Bicycling In Australia: From The Wheels to The Bars

Date Posted:26 November 2017 

Cycling has been a longstanding part of Australia’s history since the invention of the bicycle itself. In the 1890s, ten years before the automobile was invented, rural and migrant workers used bicycles to commute to work, traveling longer distances and eventually creating a more versatile economy. Today, over four million Australians – more than 17 percent of the population – cycle regularly as a form of transport or recreation. 

However, the pastime of road cycling is declining in Australia as a new generation grows up. This is concerning to cyclists as well as the more environmentally conscious, due to how much more of an energy-efficient mode of transportation cycling is. So it’s clear that in addition to a popular recreational activity and a competitive sport in recent years, roadcycling is a necessary step to reducing one’s carbon footprint. However, if you want to get into road cycling, you need to thoroughly know different components and customizations you can make on your bike, so you can have a deeper knowledge of how to upgrade and fix your bike to use it to its full potential. 
The first part we’ll go over is on the front part of the bike: the handlebars. This is, of course, the steering mechanism that swivels on the bike’s main frame and controls the direction of the front wheel. There are several different designs and materials of handlebars, depending on what type of riding the cyclist is doing. The most popular designs are drop handlebars (sides curve forward and down), bullhorn handlebars (sides curve forward and up), flat handlebars (popular on mountain bikes and fixed-gear bikes), and riser handlebars, a variation on flat handlebars where the sides rise up at a slight angle of the center.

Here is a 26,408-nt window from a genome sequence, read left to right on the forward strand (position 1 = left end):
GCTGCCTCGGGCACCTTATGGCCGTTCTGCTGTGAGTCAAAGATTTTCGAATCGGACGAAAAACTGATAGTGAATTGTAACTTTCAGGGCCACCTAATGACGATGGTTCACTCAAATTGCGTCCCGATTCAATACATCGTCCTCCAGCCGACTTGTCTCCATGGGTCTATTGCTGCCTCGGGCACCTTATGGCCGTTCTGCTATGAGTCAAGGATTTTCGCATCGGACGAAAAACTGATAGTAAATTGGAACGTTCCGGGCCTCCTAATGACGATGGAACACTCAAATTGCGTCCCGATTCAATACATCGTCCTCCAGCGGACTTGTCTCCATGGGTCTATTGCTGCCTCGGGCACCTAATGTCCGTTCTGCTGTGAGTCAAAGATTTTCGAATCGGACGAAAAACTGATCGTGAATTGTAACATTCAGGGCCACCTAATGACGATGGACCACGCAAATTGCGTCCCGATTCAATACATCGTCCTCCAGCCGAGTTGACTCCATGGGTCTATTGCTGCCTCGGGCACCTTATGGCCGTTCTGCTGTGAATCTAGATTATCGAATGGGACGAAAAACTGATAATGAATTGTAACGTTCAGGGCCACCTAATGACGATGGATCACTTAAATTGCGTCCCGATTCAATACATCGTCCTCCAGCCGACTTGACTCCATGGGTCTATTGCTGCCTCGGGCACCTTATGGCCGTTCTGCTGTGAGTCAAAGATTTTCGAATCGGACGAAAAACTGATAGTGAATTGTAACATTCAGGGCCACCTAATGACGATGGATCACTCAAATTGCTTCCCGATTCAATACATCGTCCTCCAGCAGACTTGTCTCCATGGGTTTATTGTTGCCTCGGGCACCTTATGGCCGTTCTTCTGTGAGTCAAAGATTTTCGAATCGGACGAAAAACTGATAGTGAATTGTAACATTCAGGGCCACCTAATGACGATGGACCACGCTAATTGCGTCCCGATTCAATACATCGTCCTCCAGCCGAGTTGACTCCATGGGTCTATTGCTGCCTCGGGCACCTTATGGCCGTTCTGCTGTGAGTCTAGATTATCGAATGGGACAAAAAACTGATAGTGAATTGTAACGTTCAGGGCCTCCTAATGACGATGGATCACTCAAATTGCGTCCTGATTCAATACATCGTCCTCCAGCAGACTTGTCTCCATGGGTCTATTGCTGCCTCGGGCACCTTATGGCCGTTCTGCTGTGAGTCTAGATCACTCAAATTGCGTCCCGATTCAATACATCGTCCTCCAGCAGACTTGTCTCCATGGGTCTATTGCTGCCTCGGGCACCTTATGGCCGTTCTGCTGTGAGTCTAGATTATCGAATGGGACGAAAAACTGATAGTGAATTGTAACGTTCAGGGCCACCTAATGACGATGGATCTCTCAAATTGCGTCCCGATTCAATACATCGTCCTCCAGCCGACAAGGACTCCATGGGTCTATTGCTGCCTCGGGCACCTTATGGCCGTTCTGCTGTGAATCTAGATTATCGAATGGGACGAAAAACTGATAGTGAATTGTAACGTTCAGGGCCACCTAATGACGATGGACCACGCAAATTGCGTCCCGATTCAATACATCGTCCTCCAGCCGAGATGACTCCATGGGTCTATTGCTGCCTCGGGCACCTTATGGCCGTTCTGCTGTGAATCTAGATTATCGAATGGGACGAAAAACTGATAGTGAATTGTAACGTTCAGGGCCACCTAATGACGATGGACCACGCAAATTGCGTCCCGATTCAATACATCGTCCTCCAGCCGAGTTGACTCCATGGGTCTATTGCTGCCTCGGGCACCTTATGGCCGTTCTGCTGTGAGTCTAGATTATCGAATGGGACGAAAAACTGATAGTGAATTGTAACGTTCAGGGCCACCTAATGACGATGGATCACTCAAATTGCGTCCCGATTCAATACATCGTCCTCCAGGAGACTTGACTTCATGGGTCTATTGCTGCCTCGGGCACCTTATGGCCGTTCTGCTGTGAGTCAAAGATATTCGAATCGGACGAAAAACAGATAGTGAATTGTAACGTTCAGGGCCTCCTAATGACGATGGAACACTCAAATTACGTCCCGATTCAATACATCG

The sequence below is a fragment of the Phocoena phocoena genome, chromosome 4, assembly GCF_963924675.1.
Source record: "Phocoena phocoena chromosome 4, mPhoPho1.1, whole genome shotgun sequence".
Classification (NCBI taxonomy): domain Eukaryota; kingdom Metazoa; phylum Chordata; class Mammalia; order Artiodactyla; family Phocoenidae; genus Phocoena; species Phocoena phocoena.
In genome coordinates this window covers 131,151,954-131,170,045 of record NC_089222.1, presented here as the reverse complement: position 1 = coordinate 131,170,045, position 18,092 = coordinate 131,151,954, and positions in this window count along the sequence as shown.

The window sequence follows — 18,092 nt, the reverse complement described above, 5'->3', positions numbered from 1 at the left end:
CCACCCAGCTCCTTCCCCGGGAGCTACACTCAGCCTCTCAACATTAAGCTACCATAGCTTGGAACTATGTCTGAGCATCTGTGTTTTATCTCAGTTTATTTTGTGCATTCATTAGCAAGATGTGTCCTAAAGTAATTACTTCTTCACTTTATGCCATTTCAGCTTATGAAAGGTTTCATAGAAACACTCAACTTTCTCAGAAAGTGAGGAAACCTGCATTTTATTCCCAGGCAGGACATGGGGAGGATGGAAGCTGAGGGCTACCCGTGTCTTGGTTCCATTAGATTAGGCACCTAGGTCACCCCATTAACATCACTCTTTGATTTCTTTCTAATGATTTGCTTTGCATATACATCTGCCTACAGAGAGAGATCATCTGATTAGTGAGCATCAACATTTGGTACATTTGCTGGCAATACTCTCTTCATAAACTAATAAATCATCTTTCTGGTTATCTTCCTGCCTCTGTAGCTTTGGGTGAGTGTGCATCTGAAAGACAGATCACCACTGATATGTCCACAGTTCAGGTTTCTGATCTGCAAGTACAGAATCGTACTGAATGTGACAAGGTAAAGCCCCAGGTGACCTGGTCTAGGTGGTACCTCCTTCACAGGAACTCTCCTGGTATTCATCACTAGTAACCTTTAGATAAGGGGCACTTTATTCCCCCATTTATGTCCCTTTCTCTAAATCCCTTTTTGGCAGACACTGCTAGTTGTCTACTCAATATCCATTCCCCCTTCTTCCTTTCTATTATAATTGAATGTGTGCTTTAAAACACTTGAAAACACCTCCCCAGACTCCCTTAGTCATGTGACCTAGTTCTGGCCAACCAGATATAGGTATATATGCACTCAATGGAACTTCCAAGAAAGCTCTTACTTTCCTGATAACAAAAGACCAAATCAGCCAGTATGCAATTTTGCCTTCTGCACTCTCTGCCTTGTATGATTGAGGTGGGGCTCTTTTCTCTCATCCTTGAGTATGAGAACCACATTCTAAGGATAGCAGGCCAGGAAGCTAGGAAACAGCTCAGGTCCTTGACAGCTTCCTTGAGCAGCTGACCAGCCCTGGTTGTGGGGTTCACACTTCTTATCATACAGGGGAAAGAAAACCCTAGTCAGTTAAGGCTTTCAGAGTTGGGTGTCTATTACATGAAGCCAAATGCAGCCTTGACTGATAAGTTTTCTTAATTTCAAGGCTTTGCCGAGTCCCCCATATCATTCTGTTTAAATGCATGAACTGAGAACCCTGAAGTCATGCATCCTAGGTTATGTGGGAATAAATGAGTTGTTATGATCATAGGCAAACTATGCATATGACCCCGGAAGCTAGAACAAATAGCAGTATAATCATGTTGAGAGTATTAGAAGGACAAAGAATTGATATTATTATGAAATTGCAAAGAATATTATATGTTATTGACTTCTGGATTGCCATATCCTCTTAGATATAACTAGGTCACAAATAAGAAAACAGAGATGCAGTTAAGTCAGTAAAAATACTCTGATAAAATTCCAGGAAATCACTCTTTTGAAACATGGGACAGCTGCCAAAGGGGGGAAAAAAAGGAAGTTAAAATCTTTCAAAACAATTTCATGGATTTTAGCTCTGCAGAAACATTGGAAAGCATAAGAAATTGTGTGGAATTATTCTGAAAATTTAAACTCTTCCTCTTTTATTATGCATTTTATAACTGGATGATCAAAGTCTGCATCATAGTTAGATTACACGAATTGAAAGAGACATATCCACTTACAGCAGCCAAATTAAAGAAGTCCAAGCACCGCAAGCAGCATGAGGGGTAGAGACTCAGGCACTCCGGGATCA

When looking for a good set of handlebars, it’s also important to look at the material they’re made of. Aluminum alloys are the most common, and usually the safest bet for several reasons. They’re a lot more durable than the alternative, which is usually carbon. Carbon is lighter than aluminum, but also tends to be more expensive, and more brittle. Because of this, aluminum – or an alloy of it – remains the leading material for road bicycling. 

However, because aluminum also tends to be slippery for a sweaty biker’s hands, it’s recommended to buy tape or grips to put on the handles for traction. When looking for grips – the ones that actually slide onto the bars – there’s a variety of materials to choose from. Rubber is the most popular material, and the grips can be entirely rubber or filled into a gel or plastic mold. Grips are designed for flat handlebars, so when it comes to drop or bullhorn handlebars, different materials of specialized handlebar tape are widely and cheaply available. 

Moving down from handlebars, we come to the head tube of the bike frame. This is where the bicycle fork (which holds the wheel and attaches to the handlebars) swivels in place, so it’s important to have a headset that makes this action as smooth as possible. Headsets consist of several parts, usually two cups compressed into the top and bottom spaces of the head tube which have tiny ball bearings to reduce friction between the tube and the fork.